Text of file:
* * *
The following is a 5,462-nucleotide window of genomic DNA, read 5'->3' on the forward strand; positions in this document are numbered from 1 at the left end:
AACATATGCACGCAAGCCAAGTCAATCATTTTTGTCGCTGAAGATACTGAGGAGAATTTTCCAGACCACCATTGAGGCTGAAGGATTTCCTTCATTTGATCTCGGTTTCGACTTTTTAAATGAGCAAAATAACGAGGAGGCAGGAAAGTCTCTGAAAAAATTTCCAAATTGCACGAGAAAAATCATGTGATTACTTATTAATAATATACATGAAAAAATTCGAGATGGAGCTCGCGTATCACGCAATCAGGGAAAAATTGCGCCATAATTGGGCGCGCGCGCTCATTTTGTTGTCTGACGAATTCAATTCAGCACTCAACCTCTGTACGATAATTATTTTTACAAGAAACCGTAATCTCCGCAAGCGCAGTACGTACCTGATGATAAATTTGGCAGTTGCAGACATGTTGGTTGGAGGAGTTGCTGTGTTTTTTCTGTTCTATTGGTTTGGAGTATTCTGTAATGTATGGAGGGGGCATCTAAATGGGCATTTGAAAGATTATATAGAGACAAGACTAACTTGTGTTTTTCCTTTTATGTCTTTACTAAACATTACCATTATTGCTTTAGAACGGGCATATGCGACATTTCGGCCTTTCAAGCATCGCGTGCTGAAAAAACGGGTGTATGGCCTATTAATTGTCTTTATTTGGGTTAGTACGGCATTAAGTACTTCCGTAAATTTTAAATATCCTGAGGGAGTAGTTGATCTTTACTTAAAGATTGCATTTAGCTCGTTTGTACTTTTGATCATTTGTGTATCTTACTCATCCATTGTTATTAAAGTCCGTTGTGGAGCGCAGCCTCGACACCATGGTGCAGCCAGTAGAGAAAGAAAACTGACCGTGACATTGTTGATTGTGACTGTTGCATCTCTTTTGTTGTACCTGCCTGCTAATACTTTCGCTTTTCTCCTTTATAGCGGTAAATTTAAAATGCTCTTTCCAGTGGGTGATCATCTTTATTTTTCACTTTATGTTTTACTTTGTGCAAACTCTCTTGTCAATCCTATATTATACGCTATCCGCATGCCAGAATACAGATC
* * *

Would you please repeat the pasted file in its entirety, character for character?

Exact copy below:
The following is a 5,462-nucleotide window of genomic DNA, read 5'->3' on the forward strand; positions in this document are numbered from 1 at the left end:
AACATATGCACGCAAGCCAAGTCAATCATTTTTGTCGCTGAAGATACTGAGGAGAATTTTCCAGACCACCATTGAGGCTGAAGGATTTCCTTCATTTGATCTCGGTTTCGACTTTTTAAATGAGCAAAATAACGAGGAGGCAGGAAAGTCTCTGAAAAAATTTCCAAATTGCACGAGAAAAATCATGTGATTACTTATTAATAATATACATGAAAAAATTCGAGATGGAGCTCGCGTATCACGCAATCAGGGAAAAATTGCGCCATAATTGGGCGCGCGCGCTCATTTTGTTGTCTGACGAATTCAATTCAGCACTCAACCTCTGTACGATAATTATTTTTACAAGAAACCGTAATCTCCGCAAGCGCAGTACGTACCTGATGATAAATTTGGCAGTTGCAGACATGTTGGTTGGAGGAGTTGCTGTGTTTTTTCTGTTCTATTGGTTTGGAGTATTCTGTAATGTATGGAGGGGGCATCTAAATGGGCATTTGAAAGATTATATAGAGACAAGACTAACTTGTGTTTTTCCTTTTATGTCTTTACTAAACATTACCATTATTGCTTTAGAACGGGCATATGCGACATTTCGGCCTTTCAAGCATCGCGTGCTGAAAAAACGGGTGTATGGCCTATTAATTGTCTTTATTTGGGTTAGTACGGCATTAAGTACTTCCGTAAATTTTAAATATCCTGAGGGAGTAGTTGATCTTTACTTAAAGATTGCATTTAGCTCGTTTGTACTTTTGATCATTTGTGTATCTTACTCATCCATTGTTATTAAAGTCCGTTGTGGAGCGCAGCCTCGACACCATGGTGCAGCCAGTAGAGAAAGAAAACTGACCGTGACATTGTTGATTGTGACTGTTGCATCTCTTTTGTTGTACCTGCCTGCTAATACTTTCGCTTTTCTCCTTTATAGCGGTAAATTTAAAATGCTCTTTCCAGTGGGTGATCATCTTTATTTTTCACTTTATGTTTTACTTTGTGCAAACTCTCTTGTCAATCCTATATTATACGCTATCCGCATGCCAGAATACAGATC